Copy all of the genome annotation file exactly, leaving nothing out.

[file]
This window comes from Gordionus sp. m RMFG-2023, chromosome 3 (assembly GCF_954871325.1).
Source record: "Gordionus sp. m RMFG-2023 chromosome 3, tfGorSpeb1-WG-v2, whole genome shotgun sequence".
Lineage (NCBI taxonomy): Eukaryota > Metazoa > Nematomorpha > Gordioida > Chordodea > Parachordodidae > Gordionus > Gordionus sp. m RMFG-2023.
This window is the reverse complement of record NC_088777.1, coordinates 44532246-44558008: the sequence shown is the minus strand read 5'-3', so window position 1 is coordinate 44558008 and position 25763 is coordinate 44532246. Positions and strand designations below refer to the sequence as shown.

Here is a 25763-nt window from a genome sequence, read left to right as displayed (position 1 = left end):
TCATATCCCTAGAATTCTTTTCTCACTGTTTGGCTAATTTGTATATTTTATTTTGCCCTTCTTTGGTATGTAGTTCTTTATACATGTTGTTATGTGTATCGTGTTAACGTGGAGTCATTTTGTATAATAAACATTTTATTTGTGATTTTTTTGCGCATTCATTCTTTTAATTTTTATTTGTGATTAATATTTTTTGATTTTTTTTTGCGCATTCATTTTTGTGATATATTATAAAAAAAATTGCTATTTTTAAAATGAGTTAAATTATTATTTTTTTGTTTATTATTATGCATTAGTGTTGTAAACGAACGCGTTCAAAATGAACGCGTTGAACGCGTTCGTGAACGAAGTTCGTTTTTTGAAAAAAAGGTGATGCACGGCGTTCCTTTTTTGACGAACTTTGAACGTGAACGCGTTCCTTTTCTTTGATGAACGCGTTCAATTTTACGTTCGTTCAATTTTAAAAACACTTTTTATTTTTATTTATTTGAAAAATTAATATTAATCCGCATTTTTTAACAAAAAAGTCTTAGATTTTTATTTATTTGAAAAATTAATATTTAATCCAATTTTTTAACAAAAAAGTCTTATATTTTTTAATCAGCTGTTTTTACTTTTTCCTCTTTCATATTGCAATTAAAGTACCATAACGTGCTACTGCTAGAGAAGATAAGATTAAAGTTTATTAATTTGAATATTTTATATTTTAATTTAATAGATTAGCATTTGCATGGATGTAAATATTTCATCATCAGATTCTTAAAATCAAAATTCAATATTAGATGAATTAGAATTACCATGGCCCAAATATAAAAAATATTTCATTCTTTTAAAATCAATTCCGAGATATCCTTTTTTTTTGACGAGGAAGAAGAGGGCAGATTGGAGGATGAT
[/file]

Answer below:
This window comes from Gordionus sp. m RMFG-2023, chromosome 3 (assembly GCF_954871325.1).
Source record: "Gordionus sp. m RMFG-2023 chromosome 3, tfGorSpeb1-WG-v2, whole genome shotgun sequence".
Lineage (NCBI taxonomy): Eukaryota > Metazoa > Nematomorpha > Gordioida > Chordodea > Parachordodidae > Gordionus > Gordionus sp. m RMFG-2023.
This window is the reverse complement of record NC_088777.1, coordinates 44532246-44558008: the sequence shown is the minus strand read 5'-3', so window position 1 is coordinate 44558008 and position 25763 is coordinate 44532246. Positions and strand designations below refer to the sequence as shown.

Here is a 25763-nt window from a genome sequence, read left to right as displayed (position 1 = left end):
TCATATCCCTAGAATTCTTTTCTCACTGTTTGGCTAATTTGTATATTTTATTTTGCCCTTCTTTGGTATGTAGTTCTTTATACATGTTGTTATGTGTATCGTGTTAACGTGGAGTCATTTTGTATAATAAACATTTTATTTGTGATTTTTTTGCGCATTCATTCTTTTAATTTTTATTTGTGATTAATATTTTTTGATTTTTTTTTGCGCATTCATTTTTGTGATATATTATAAAAAAAATTGCTATTTTTAAAATGAGTTAAATTATTATTTTTTTGTTTATTATTATGCATTAGTGTTGTAAACGAACGCGTTCAAAATGAACGCGTTGAACGCGTTCGTGAACGAAGTTCGTTTTTTGAAAAAAAGGTGATGCACGGCGTTCCTTTTTTGACGAACTTTGAACGTGAACGCGTTCCTTTTCTTTGATGAACGCGTTCAATTTTACGTTCGTTCAATTTTAAAAACACTTTTTATTTTTATTTATTTGAAAAATTAATATTAATCCGCATTTTTTAACAAAAAAGTCTTAGATTTTTATTTATTTGAAAAATTAATATTTAATCCAATTTTTTAACAAAAAAGTCTTATATTTTTTAATCAGCTGTTTTTACTTTTTCCTCTTTCATATTGCAATTAAAGTACCATAACGTGCTACTGCTAGAGAAGATAAGATTAAAGTTTATTAATTTGAATATTTTATATTTTAATTTAATAGATTAGCATTTGCATGGATGTAAATATTTCATCATCAGATTCTTAAAATCAAAATTCAATATTAGATGAATTAGAATTACCATGGCCCAAATATAAAAAATATTTCATTCTTTTAAAATCAATTCCGAGATATCCTTTTTTTTTGACGAGGAAGAAGAGGGCAGATTGGAGGATGAT